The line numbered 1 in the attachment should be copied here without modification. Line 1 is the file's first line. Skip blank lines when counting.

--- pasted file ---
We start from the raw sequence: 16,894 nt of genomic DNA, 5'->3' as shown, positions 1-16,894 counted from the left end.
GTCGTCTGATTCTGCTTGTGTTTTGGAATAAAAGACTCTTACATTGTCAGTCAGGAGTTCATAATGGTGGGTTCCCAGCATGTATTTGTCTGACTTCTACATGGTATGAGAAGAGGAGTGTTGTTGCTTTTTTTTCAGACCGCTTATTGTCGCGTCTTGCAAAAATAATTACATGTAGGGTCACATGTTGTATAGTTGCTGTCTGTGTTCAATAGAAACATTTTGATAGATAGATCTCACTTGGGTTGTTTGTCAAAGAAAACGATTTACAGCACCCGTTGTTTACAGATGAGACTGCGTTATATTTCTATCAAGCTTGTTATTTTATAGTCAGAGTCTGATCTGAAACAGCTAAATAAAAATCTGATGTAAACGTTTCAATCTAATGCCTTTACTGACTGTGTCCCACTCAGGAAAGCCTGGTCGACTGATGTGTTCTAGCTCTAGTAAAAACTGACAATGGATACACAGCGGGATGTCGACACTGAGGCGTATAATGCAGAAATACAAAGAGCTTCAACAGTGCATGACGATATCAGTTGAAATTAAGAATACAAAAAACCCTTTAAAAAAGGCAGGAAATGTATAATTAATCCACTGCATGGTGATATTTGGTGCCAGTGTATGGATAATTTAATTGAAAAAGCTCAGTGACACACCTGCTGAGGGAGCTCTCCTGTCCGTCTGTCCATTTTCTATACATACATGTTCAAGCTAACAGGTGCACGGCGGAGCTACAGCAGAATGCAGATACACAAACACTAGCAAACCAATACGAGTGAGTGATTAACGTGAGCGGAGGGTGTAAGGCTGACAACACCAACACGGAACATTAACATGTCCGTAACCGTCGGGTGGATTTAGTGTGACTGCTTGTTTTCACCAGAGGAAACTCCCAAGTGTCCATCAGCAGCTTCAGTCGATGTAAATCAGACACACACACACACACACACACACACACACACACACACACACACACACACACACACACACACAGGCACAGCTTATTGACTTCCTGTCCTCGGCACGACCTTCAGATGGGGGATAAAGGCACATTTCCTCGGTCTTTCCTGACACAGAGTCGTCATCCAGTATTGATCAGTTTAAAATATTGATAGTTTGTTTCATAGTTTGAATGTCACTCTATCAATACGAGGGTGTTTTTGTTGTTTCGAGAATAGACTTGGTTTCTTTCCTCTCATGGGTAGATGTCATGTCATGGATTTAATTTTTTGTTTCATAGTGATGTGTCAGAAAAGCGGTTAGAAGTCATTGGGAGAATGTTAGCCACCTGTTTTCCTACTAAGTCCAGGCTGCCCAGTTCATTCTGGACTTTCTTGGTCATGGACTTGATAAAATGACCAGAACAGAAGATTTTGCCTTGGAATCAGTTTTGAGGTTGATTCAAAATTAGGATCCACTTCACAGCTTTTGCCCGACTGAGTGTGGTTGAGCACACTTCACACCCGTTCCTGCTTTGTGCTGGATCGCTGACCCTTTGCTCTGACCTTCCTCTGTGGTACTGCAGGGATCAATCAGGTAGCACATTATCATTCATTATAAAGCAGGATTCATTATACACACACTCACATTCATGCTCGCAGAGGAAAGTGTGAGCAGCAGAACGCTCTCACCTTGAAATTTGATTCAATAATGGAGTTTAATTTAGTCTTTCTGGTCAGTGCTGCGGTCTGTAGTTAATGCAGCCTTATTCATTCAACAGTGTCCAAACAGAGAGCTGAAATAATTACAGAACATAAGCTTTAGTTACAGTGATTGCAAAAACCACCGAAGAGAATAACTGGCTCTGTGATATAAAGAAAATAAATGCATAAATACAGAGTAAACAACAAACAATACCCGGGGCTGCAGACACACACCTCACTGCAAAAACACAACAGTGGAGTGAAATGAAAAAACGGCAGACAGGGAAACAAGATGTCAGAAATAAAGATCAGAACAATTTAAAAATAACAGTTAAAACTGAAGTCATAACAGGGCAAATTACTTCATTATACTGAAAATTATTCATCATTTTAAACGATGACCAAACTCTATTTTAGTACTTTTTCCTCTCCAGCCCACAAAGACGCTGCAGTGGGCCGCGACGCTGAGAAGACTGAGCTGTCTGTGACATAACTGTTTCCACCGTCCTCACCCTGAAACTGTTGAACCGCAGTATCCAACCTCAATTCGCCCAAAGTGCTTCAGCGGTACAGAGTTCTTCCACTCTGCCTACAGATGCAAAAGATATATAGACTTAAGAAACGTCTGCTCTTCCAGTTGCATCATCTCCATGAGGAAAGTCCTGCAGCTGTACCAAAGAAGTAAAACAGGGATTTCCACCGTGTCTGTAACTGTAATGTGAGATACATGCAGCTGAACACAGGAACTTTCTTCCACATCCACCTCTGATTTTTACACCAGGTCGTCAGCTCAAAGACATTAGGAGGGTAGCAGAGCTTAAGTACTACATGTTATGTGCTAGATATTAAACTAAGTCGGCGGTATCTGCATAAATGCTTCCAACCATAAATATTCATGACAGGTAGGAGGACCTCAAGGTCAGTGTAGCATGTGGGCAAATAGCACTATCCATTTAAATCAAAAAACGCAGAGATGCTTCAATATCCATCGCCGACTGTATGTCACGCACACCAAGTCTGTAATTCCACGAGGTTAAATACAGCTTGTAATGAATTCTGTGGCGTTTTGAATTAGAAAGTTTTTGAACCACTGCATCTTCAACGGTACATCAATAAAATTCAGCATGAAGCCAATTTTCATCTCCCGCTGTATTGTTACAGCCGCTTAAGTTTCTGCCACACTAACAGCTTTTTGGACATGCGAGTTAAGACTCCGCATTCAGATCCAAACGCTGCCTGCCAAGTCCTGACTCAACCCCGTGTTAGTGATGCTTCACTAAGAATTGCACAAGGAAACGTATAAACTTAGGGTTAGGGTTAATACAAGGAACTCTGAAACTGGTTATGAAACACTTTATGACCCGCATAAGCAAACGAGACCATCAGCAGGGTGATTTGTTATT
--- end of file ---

We start from the raw sequence: 16,894 nt of genomic DNA, 5'->3' as shown, positions 1-16,894 counted from the left end.